A Funny Lesson
Everyone laughed. I was trying to say in Farsi, the Persian language, “Women are stronger than men”, and unfortunately, it came out otherwise. “Geruntar” meaning “more expensive”, innocently rolled off my lips instead of “gavidtar”, or “stronger”.
While chuckling along with everyone else, I hastened to explain in English that I meant women have great endurance. Years later, the incident reminded me that the language of the heart is always generously received by others. You see, I was just learning Farsi and trying hard in a room full of Persians to speak with them in their own language. Since then, with imperfect grammar and pronunciation, I have spoken with relatives and friends in broken words but a whole heart. They never seem to mind my mistakes.
Some of the First Lessons
As a young child, I wanted to learn Tagalog, so I could speak with my Filipino grandmother when she visited. I only managed to say “good morning” and “good night”– it was hard to learn from a book with so many consonants in each word and a dad who was out at sea most of the time and unable to help. When my grandmother did visit, she was pleased with my effort and gently corrected my inexperienced pronunciation.
When our family moved to the United States from England, I had a strong British accent amidst a deeply southern school community. I had to learn that “ya’ll” meant “all of you” and that “kids” were children and not baby goats. In the language of math, I had trouble remembering that a dime was ten cents and not the same as a schilling which was fourteen cents—carrying over 14 cents in a money problem leads to wrong answers.
My mother and father always believed in learning the language and customs of the country in which they lived. And Daddy always said “When in Rome, do as the Romans do, except in sin, of course.” thus, my mother learned French while we were stationed in Villefranche, just outside Nice. When my parents didn’t want my sisters and I to know what they were saying at the dinner table, they spoke in French—of course.
At Barry University in Miami, my friends from Central America patiently listened while I practiced my high school Spanish. It was often frustrating being unable to follow their rapid conversation. When I married my Iranian husband, I made extra efforts to speak slowly and clearly when around his friends. And they were only too happy to translate common words into their language, so I could learn.
Idioms and Accents
Words are not the only difficulty when confronted with a foreign language—accents and idioms present their own challenges. One evening while having dinner with another Iranian/American newlywed couple, some rice fell into the shag carpet. Mansour, Leslie’s husband asked her to go and get the…the…the “rug sucker” when he couldn’t remember “vacuum cleaner”. We all laughed. When my husband still calls his “toes”, “fingers”, I just smile knowingly, as he says “What do you expect from a foreigner”, and gently remind him he is no longer a foreigner after being in this country forty seven years. And thanks to my Dad, I understood that sometimes non-native English speakers mix up “he” and “she”; some countries have no “v” sound, so “adventure” becomes “adwenture”;—you get the idea.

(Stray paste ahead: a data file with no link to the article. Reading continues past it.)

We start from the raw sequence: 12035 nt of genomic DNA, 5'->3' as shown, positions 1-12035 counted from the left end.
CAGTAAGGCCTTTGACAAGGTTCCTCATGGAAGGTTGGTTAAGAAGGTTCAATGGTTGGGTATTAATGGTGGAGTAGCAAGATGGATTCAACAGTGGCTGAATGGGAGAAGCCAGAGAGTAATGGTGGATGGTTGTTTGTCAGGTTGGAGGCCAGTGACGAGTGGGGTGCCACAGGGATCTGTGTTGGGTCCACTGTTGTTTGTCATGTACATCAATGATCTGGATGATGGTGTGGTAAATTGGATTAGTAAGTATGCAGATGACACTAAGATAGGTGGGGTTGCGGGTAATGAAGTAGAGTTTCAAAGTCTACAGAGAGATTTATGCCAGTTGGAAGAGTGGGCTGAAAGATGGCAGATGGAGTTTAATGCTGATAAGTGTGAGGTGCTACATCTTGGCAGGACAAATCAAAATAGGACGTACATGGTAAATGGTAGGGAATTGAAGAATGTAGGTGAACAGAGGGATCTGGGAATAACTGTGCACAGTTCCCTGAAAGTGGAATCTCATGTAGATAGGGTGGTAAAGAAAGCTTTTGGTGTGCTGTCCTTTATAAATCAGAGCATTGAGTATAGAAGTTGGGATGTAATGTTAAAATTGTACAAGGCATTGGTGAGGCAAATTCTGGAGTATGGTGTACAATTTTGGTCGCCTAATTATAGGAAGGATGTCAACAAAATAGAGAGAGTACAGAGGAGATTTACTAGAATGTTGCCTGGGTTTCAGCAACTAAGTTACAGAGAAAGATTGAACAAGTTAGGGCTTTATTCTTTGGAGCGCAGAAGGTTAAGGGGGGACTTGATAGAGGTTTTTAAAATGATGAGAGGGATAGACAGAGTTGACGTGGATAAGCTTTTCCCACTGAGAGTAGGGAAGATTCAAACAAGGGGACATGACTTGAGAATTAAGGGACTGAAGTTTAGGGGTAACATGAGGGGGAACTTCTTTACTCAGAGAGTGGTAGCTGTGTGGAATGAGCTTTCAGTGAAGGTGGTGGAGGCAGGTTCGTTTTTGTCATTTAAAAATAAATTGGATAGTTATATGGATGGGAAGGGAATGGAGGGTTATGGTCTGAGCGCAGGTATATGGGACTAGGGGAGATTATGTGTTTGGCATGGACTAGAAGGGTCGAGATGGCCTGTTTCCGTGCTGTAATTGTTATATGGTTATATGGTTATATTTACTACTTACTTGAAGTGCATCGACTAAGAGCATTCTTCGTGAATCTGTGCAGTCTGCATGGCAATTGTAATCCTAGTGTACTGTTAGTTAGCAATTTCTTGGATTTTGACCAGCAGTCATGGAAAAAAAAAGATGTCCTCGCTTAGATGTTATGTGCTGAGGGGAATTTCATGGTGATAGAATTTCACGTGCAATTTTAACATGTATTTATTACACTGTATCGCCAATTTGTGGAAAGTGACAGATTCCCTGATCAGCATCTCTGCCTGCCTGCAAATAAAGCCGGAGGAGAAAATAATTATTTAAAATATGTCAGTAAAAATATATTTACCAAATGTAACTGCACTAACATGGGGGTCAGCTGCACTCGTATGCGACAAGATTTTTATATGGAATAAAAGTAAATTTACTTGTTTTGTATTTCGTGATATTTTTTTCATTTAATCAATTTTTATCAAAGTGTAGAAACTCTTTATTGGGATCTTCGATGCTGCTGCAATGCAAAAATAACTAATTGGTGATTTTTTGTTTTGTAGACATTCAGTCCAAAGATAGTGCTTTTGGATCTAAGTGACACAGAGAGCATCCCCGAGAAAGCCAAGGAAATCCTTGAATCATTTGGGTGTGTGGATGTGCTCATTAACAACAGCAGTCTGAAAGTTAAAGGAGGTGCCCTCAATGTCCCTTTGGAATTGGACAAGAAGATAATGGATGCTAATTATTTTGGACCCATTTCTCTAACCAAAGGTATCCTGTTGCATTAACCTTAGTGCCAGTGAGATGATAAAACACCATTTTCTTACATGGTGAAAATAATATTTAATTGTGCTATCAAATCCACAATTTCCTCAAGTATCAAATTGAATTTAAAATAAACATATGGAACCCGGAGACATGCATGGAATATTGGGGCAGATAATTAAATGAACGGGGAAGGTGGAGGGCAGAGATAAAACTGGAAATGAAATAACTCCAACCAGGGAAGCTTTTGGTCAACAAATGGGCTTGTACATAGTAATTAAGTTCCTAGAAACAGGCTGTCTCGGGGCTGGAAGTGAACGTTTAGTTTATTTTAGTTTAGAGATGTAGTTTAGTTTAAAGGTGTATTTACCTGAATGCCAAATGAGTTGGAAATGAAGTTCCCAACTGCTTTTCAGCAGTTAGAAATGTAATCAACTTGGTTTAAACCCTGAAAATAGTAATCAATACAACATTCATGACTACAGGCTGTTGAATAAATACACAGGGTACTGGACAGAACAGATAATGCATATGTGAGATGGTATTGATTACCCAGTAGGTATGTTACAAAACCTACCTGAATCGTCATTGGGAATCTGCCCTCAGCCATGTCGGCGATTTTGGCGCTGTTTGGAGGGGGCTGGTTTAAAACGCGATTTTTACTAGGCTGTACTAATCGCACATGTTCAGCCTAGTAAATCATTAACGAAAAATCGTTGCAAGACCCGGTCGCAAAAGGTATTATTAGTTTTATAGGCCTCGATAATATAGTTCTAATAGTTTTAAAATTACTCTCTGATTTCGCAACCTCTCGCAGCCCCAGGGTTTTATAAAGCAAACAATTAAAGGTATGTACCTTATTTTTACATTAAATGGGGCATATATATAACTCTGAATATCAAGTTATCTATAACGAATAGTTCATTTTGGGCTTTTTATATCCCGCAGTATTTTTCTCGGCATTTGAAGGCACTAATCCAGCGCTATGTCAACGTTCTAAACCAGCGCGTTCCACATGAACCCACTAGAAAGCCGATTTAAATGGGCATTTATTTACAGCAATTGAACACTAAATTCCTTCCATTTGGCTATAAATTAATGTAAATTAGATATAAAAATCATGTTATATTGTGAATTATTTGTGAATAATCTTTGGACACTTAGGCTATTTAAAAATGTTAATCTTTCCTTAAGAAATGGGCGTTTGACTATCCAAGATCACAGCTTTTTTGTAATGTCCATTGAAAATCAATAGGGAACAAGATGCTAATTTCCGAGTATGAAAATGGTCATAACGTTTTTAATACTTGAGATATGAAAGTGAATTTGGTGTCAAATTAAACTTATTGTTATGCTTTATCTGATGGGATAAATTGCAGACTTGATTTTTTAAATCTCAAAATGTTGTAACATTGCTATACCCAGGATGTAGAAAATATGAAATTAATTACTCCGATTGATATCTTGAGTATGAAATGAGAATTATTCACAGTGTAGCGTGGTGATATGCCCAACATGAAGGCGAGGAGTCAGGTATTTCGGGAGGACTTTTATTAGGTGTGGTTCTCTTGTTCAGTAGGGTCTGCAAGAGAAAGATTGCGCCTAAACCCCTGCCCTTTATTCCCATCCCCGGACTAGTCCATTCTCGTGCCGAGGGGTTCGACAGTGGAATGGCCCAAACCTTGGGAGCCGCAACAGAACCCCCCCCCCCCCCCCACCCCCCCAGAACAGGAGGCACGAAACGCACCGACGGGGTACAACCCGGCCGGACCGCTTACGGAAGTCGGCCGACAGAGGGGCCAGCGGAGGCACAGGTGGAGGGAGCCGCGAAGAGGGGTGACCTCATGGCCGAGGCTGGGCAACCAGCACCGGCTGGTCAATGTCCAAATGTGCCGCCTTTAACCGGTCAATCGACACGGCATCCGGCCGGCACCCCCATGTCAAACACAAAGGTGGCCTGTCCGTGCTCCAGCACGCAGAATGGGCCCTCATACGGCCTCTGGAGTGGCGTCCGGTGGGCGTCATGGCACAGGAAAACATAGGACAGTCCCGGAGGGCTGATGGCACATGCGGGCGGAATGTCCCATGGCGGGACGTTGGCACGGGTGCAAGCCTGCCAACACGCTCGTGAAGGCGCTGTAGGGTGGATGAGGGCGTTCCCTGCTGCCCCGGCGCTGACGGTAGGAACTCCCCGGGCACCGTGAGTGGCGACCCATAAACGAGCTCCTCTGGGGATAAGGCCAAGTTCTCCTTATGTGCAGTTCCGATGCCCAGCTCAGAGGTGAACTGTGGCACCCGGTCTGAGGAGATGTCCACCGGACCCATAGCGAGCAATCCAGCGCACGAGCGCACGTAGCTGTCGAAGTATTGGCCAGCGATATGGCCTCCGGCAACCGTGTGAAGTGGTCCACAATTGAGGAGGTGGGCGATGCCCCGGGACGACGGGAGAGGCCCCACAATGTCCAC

Today, I listen hard to people of many languages and accents around me, seeking to understand and respond with interest and love. My parish has been blessed with priests from Ireland, India, Kenya, Vietnam, Poland and Brazil—each with their wonderful, unique ways of speaking. The key is they all speak that language of the heart. Their love of God, reverence for the Eucharist, and compassion for their parishioners always spoke more loudly than any mispronounced words in a sermon.
“Beloved, since God loved us so much, we also ought to love one another. No one has ever seen God; if we love one another, God lives in us, and his love is perfected in us.” 1 John 4:11-12
The Language that Matters
People everywhere understand the language of love. In the effort, in the trying to reach out to speak and to understand, we connect with others in a way that is beyond words. God speaks to us in a language beyond the written page in scripture. He infuses his spirit of understanding into those who have ears to hear, just as his spirit guides those who proclaim his good news. “Then how does each of us hear them in his own native language?” Acts 2:8
We may not ever experience the magnificent fire of Pentecost or the miraculous courage and comprehension that occurred that day, but we can experience the same spirit. We can reach out with compassion and kindness as we recognize language challenges for those of different heritage than our own. I am convinced that love matters and the heart speaks and hears perfectly. God is love and when we speak his language to others, they understand.
“But blessed are your eyes, for they see, and your ears, for they hear.” Matthew 13:16
If you are interested in languages, try this exercise based on words from 1 John 4:8. See if you can identify the languages listed below for this famous scripture excerpt, “…for God is love.” If you want the answers, I’d be glad to email them to you. Just contact me at email@example.com and put “God is Love” in the subject line. If you have language stories of your own you’d like to share, feel free to leave your comment.
|From 1 John 4:8|
|· for God is love – English
|· denn Gott ist Liebe
|· car Dieu est amour
|· vì Thượng Đế là tình yêu thương
|· for Gud er kjærlighet?
|· waayo, Ilaah waa jacayl
|· pentru că Dumnezeu este dragoste
|· sapagkat ang Diyos ay pag-ibig
|· sepse Perëndia është dashuri
|· pues Dios es amor
|· he aroha hoki te Atua
|· mert Isten maga a szeretet
|· gdyż Bóg jest miłością
|· quoniam Deus caritas est